Bill Garten, 2017 Poet

All Plant Diet

A late September frost
unlocks the leaves

spring and summer’s ornaments
decorate the landscape foraging chipmunks

and squirrels where one tree grabs
a smaller tree ripping it out of the ground

the bigger tree gobbles the smaller one
like a true vegetarian heathen

in this forest of celebration
full of a conquering bark fiber

limb and root devouring this salad fresh
from a warm season.



Open Heart Thermometer

This nine-inch scar
a traveled highway of hope

runs vertically north & south
up & down my sternum

traveling straight
slightly purple

when my body
turns cold




With What’s Left

Escaping heat, teenagers swim, frolic in my pond.
Unafraid of snakes, snapping turtles, any amoebas
that could possibly slip into their ears

surprisingly left to roam their brains,
like a once parked hand
that now moves down a pair of jeans

or inches up a blouse.
It’s an extremely hot September

leaves unhook their summer
showing bright blue ribbons around trunk waists
where surveyors have marked the marshland’s perimeters

that are beyond the woods I own to the north.
There is always something trying
to invade what is not already taken.




It first started with a dragonfly
its translucent wings resting on your page
oar thoughts carried it across the winds of water

to my mind now a hummingbird darts in
& I think what a fight it would be
if it met a bat, fanged & ready

willing to take on the swift sword of hum.
The bat with its rabid radar, biting the blood
out of the calico captor of color.

There is a fear,
there is a beauty,
both sometimes too quick to snatch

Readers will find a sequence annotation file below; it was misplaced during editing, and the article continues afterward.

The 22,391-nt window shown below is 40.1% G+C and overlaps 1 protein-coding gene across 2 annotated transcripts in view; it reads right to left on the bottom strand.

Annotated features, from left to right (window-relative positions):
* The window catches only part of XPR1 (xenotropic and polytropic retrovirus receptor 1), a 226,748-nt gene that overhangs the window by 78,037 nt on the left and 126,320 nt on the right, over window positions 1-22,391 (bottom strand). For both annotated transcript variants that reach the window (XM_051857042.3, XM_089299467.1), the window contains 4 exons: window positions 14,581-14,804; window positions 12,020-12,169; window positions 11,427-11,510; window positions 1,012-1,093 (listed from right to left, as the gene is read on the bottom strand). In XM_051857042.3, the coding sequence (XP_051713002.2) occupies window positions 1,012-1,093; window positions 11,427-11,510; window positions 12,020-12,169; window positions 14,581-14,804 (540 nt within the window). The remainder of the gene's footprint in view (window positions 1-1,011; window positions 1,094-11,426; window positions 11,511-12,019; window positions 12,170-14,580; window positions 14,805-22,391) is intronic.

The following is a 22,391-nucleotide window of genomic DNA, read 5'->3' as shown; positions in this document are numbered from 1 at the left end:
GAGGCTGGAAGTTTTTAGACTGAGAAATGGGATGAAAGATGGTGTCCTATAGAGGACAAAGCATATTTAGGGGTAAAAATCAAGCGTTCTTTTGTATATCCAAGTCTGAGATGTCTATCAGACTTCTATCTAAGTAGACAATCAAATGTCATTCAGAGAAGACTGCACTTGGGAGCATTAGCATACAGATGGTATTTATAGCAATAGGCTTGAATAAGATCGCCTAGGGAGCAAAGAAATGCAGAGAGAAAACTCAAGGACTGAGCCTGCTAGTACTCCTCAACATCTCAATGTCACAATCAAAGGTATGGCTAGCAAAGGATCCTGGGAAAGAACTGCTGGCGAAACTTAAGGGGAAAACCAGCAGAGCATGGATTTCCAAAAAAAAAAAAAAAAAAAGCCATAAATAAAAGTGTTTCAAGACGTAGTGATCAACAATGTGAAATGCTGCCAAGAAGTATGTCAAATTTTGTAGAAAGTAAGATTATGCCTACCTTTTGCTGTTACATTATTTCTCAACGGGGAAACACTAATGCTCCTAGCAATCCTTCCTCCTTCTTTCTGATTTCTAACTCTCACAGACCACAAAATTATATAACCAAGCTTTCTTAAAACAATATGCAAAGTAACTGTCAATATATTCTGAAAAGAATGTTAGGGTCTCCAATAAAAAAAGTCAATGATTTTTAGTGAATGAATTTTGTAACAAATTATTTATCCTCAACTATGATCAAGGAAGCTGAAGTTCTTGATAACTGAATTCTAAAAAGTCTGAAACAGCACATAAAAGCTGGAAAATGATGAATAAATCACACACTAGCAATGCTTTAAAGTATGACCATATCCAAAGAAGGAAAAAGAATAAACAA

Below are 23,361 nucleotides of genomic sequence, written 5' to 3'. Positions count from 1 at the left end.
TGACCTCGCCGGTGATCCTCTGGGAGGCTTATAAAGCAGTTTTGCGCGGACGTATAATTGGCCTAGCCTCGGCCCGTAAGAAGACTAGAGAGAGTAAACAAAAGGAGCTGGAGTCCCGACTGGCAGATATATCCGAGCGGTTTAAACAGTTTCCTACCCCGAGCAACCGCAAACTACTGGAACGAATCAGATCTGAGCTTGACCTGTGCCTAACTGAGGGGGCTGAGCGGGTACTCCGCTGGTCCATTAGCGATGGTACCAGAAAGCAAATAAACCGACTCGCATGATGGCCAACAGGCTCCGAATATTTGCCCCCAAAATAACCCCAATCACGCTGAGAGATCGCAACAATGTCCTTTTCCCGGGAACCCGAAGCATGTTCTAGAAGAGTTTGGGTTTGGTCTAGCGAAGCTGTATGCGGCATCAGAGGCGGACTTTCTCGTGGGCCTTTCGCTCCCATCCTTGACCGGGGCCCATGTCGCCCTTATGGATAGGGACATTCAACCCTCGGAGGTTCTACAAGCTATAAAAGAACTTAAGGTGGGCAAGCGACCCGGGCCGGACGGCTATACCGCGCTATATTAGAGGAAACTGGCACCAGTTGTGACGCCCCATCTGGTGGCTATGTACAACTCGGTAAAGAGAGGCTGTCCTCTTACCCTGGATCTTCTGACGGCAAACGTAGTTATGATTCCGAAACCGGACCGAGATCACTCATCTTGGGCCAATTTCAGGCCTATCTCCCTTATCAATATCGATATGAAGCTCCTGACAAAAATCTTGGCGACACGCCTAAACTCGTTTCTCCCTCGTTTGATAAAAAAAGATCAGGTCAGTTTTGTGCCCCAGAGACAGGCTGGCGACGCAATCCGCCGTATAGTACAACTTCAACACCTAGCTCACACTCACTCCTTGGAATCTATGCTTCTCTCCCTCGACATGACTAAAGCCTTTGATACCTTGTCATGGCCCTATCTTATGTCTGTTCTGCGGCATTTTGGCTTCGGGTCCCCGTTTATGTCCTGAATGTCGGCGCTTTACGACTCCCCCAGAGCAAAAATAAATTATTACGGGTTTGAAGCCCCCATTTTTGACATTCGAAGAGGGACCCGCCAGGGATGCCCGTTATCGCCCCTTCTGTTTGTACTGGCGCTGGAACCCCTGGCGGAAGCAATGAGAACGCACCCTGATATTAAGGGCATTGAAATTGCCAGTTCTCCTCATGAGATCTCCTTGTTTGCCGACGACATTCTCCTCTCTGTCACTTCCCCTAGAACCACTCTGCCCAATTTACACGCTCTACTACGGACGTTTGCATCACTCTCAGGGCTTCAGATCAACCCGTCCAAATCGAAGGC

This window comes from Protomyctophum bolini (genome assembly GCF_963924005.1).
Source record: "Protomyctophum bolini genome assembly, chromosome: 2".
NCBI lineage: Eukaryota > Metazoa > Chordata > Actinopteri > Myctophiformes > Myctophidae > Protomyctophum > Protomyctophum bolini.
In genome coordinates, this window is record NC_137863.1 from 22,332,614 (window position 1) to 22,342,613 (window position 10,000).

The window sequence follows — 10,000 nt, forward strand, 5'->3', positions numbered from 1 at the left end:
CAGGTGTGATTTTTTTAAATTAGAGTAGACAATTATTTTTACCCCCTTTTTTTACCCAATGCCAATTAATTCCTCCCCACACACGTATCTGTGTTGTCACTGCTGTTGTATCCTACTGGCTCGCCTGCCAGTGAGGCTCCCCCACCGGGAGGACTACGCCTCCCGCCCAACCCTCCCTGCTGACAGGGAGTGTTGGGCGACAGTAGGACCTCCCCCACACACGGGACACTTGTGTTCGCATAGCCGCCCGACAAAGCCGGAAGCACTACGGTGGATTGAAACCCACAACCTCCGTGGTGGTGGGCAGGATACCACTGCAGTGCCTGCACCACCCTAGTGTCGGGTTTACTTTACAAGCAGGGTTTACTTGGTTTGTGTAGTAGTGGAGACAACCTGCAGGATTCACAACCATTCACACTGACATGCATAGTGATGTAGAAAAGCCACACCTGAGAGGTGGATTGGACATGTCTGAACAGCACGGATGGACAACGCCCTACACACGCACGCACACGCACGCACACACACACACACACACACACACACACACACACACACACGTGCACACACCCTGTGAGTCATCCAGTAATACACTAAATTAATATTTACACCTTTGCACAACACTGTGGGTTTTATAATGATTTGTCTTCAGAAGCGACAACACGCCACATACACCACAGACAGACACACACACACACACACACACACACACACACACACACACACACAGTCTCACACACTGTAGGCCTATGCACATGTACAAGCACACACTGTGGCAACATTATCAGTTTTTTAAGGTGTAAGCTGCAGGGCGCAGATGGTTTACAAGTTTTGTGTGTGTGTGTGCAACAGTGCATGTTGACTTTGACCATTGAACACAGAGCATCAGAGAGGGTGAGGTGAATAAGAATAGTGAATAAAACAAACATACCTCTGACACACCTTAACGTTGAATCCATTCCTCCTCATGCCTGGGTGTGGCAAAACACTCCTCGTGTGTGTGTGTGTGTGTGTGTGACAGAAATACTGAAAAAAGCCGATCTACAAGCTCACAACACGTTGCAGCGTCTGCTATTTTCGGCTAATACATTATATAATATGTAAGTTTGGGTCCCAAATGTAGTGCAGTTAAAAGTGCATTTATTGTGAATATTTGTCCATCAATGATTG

a lot like my wife, jetting one place to another
never here at home



Cardiac Rehab

Strawberry vines like fishing lines dangle over my porch’s railings. Heart arteries the size of thick spaghetti. Hopefully molto al dente. And why do I write my “n” in cursive like the camel hump line that follows the spike in my EKG? Am I the treaded tombstone the cardiologist does not want to see along the hieroglyphics of the line? Incestuous metaphors. Trophy attempts at trying to win one more race for the sake of the concrete image finish line.

Trouble in cardiac rehab when I sprint on the elliptical the nurse gets upset. If you end up passing out there is too much paperwork for me to fill out.

I think about the gray gravel ground in asphalt, looking like seashells, not like this treadmill’s black mat moving and revolving. There are no car or truck oil spills here. Bruises along the road’s skin, its thighs of concrete in one part of our neighborhood, arms of asphalt in other parts and then there are these rusty nail stains of acorns smashed on the surface. Something dragged out of them like a comet’s tail, chipmunk in color, as if the acorn was going somewhere, was going to grow in the hard surface.

Blood on my lip reminds me how hard I have tried to find love. The rattling in my throat when I try to sleep sounds like the beginnings of someone about to snore or how one has an asthma attack.

This pain in my left bicep, the first and sometimes last signal that ischemia lives in the four rooms of my heart, secretly doing things behind their locked doors, each valve letting guests of oxygen and blood enter without a password or key. Only after the secret knock are they let in so they can exit moments later, the murmur of some dialogue that something besides pain still runs and flows – that my neck is the trunk of my brain’s tree with its tentacles swimming in the wind of water – as night lynches the sun, hanging my dangling darkness.


Bill has published poetry in Rattle, Interim, Asheville Poetry Review, California State Poetry Quarterly, Portland Review, Wisconsin Review, Antietam Review, The Comstock Review, The Chaffey Review, Hawaii Review, Portland Review, Poet Lore and others. He is a graduate student in the MFA Program in Creative Writing at Ashland University. He also has been anthologized in Wild Sweet Notes, And Now The Magpie and What The Mountains Yield.

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